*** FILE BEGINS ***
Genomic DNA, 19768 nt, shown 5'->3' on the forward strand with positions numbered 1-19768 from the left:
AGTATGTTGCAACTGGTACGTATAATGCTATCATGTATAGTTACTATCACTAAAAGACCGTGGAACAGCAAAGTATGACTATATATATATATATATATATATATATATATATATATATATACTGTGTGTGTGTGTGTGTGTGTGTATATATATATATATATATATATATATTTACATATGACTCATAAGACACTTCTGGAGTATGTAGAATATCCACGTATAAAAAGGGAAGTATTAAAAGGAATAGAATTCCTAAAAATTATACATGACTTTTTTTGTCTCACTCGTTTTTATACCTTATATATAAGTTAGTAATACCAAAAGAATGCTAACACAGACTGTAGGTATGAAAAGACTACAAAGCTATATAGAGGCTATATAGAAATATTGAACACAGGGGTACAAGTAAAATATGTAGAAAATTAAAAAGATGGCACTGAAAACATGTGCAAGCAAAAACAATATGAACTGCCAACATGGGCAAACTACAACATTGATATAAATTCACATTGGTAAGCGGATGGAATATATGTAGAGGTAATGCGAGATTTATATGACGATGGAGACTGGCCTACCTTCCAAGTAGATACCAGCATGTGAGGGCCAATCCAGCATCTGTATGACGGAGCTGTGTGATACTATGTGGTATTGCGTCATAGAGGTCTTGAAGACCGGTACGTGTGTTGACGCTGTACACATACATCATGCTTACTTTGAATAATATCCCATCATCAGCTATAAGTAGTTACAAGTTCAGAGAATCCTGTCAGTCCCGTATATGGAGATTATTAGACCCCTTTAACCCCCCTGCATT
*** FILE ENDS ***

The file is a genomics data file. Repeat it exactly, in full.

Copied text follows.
Genomic DNA, 19768 nt, shown 5'->3' on the forward strand with positions numbered 1-19768 from the left:
AGTATGTTGCAACTGGTACGTATAATGCTATCATGTATAGTTACTATCACTAAAAGACCGTGGAACAGCAAAGTATGACTATATATATATATATATATATATATATATATATATATATATACTGTGTGTGTGTGTGTGTGTGTGTATATATATATATATATATATATATATTTACATATGACTCATAAGACACTTCTGGAGTATGTAGAATATCCACGTATAAAAAGGGAAGTATTAAAAGGAATAGAATTCCTAAAAATTATACATGACTTTTTTTGTCTCACTCGTTTTTATACCTTATATATAAGTTAGTAATACCAAAAGAATGCTAACACAGACTGTAGGTATGAAAAGACTACAAAGCTATATAGAGGCTATATAGAAATATTGAACACAGGGGTACAAGTAAAATATGTAGAAAATTAAAAAGATGGCACTGAAAACATGTGCAAGCAAAAACAATATGAACTGCCAACATGGGCAAACTACAACATTGATATAAATTCACATTGGTAAGCGGATGGAATATATGTAGAGGTAATGCGAGATTTATATGACGATGGAGACTGGCCTACCTTCCAAGTAGATACCAGCATGTGAGGGCCAATCCAGCATCTGTATGACGGAGCTGTGTGATACTATGTGGTATTGCGTCATAGAGGTCTTGAAGACCGGTACGTGTGTTGACGCTGTACACATACATCATGCTTACTTTGAATAATATCCCATCATCAGCTATAAGTAGTTACAAGTTCAGAGAATCCTGTCAGTCCCGTATATGGAGATTATTAGACCCCTTTAACCCCCCTGCATT